Don’t be fooled by Education Secretary Michael Gove’s academic demeanour. He’s not afraid to speak his mind, as demonstrated in his interview with our correspondent.
Mr Gove believes that youth unemployment in Birmingham is partly a reflection of the failure of city schools.
It’s an opinion that’s likely to spark some controversy, and with good cause.
There’s no doubt that Birmingham suffers from a low skills base, which is damaging to the economy.
Too many people leave the education system with no qualifications at all.
And it comes as no surprise that local authority and business leaders have made measures to improve skills a key part of the “city deal”, which has been presented to Ministers.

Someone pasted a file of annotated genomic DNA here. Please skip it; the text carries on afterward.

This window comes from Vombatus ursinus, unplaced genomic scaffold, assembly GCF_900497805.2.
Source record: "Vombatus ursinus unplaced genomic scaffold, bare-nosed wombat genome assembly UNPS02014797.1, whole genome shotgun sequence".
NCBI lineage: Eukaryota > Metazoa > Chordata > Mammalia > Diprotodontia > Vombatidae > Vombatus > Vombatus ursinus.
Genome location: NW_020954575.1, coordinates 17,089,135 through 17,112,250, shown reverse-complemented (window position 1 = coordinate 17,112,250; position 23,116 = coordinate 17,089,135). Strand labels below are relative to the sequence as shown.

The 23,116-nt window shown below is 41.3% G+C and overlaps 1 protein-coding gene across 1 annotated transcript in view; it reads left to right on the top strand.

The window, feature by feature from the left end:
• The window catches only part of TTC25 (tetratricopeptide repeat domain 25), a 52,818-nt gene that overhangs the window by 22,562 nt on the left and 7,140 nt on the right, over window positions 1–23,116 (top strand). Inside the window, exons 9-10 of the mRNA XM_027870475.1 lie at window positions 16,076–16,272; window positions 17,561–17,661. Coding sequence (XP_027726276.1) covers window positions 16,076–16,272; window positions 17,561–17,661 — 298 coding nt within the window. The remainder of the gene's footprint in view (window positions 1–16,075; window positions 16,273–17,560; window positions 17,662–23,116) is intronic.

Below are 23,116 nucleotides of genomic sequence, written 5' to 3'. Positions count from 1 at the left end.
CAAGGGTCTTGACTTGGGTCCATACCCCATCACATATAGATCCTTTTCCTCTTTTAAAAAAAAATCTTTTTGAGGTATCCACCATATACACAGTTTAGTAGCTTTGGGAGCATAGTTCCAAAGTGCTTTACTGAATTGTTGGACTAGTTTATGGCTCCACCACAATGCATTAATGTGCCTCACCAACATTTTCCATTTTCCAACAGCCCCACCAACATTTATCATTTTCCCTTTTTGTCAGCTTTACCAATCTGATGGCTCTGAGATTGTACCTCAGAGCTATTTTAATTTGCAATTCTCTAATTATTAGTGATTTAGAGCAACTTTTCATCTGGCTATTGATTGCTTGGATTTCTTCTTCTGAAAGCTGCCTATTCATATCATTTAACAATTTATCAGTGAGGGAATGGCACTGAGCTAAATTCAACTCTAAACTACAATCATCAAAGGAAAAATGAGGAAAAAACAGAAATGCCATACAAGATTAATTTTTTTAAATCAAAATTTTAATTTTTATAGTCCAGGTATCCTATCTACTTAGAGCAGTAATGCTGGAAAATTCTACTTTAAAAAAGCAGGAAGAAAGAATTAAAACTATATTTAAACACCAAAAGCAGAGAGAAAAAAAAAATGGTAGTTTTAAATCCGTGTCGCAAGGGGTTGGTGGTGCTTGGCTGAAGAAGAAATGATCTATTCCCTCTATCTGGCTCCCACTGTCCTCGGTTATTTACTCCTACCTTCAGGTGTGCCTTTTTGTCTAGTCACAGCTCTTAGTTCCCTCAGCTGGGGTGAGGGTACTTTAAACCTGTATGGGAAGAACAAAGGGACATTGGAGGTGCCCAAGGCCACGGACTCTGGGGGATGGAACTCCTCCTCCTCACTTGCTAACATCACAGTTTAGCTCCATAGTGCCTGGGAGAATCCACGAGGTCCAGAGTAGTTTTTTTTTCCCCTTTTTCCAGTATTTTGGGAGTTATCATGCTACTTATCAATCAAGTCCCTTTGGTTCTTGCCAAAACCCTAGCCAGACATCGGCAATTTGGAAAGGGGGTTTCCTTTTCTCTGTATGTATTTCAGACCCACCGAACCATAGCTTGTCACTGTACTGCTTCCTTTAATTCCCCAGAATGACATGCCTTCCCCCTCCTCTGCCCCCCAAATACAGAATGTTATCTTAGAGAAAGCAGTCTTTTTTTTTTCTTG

The deal sets out the powers that Birmingham City Council and its partners want Whitehall to relinquish, and the ability to take responsibility for skills and training is top of the list.
A poor skills base is bad for business and bad for the economy. It undoubtedly contributes to unemployment. And city schools are partly responsible for ensuring residents have the skills they and employers need.
But Mr Gove’s assertion that Birmingham schools are not good enough is simplistic and misleading.